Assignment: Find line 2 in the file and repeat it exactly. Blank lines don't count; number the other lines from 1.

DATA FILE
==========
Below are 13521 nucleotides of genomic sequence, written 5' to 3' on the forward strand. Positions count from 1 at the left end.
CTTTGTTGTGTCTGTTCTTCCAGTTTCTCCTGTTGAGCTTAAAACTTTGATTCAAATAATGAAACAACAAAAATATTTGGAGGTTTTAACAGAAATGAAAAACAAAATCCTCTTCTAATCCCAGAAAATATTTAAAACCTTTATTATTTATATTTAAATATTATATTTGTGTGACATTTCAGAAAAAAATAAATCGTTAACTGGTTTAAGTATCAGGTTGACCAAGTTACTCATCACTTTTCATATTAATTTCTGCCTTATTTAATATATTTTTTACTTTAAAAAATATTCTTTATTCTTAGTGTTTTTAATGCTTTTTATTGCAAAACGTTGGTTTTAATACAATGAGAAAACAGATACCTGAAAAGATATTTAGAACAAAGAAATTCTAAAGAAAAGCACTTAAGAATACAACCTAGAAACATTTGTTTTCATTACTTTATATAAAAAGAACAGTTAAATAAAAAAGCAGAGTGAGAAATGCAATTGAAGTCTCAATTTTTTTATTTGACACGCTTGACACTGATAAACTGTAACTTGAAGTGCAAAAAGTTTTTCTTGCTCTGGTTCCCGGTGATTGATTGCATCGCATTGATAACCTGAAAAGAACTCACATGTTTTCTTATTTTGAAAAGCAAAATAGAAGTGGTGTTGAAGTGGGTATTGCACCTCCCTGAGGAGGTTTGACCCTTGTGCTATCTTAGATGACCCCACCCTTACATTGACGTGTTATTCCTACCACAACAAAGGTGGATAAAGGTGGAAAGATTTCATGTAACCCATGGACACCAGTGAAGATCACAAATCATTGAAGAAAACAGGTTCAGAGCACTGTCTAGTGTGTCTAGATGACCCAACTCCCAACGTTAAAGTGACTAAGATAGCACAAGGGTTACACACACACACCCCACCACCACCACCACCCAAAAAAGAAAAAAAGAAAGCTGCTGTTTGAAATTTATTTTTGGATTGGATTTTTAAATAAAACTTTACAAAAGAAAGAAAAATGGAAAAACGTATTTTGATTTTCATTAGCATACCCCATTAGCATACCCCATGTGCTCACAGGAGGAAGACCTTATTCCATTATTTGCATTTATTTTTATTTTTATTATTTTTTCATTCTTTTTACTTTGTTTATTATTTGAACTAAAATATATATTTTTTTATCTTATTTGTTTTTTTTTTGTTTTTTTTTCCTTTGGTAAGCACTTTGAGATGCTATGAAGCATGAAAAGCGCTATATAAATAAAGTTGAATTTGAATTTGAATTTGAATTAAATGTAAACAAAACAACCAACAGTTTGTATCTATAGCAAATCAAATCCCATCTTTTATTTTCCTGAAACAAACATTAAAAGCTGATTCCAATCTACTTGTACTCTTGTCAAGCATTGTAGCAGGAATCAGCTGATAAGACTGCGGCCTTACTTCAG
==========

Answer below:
CTTTGTTGTGTCTGTTCTTCCAGTTTCTCCTGTTGAGCTTAAAACTTTGATTCAAATAATGAAACAACAAAAATATTTGGAGGTTTTAACAGAAATGAAAAACAAAATCCTCTTCTAATCCCAGAAAATATTTAAAACCTTTATTATTTATATTTAAATATTATATTTGTGTGACATTTCAGAAAAAAATAAATCGTTAACTGGTTTAAGTATCAGGTTGACCAAGTTACTCATCACTTTTCATATTAATTTCTGCCTTATTTAATATATTTTTTACTTTAAAAAATATTCTTTATTCTTAGTGTTTTTAATGCTTTTTATTGCAAAACGTTGGTTTTAATACAATGAGAAAACAGATACCTGAAAAGATATTTAGAACAAAGAAATTCTAAAGAAAAGCACTTAAGAATACAACCTAGAAACATTTGTTTTCATTACTTTATATAAAAAGAACAGTTAAATAAAAAAGCAGAGTGAGAAATGCAATTGAAGTCTCAATTTTTTTATTTGACACGCTTGACACTGATAAACTGTAACTTGAAGTGCAAAAAGTTTTTCTTGCTCTGGTTCCCGGTGATTGATTGCATCGCATTGATAACCTGAAAAGAACTCACATGTTTTCTTATTTTGAAAAGCAAAATAGAAGTGGTGTTGAAGTGGGTATTGCACCTCCCTGAGGAGGTTTGACCCTTGTGCTATCTTAGATGACCCCACCCTTACATTGACGTGTTATTCCTACCACAACAAAGGTGGATAAAGGTGGAAAGATTTCATGTAACCCATGGACACCAGTGAAGATCACAAATCATTGAAGAAAACAGGTTCAGAGCACTGTCTAGTGTGTCTAGATGACCCAACTCCCAACGTTAAAGTGACTAAGATAGCACAAGGGTTACACACACACACCCCACCACCACCACCACCCAAAAAAGAAAAAAAGAAAGCTGCTGTTTGAAATTTATTTTTGGATTGGATTTTTAAATAAAACTTTACAAAAGAAAGAAAAATGGAAAAACGTATTTTGATTTTCATTAGCATACCCCATTAGCATACCCCATGTGCTCACAGGAGGAAGACCTTATTCCATTATTTGCATTTATTTTTATTTTTATTATTTTTTCATTCTTTTTACTTTGTTTATTATTTGAACTAAAATATATATTTTTTTATCTTATTTGTTTTTTTTTTGTTTTTTTTTCCTTTGGTAAGCACTTTGAGATGCTATGAAGCATGAAAAGCGCTATATAAATAAAGTTGAATTTGAATTTGAATTTGAATTAAATGTAAACAAAACAACCAACAGTTTGTATCTATAGCAAATCAAATCCCATCTTTTATTTTCCTGAAACAAACATTAAAAGCTGATTCCAATCTACTTGTACTCTTGTCAAGCATTGTAGCAGGAATCAGCTGATAAGACTGCGGCCTTACTTCAG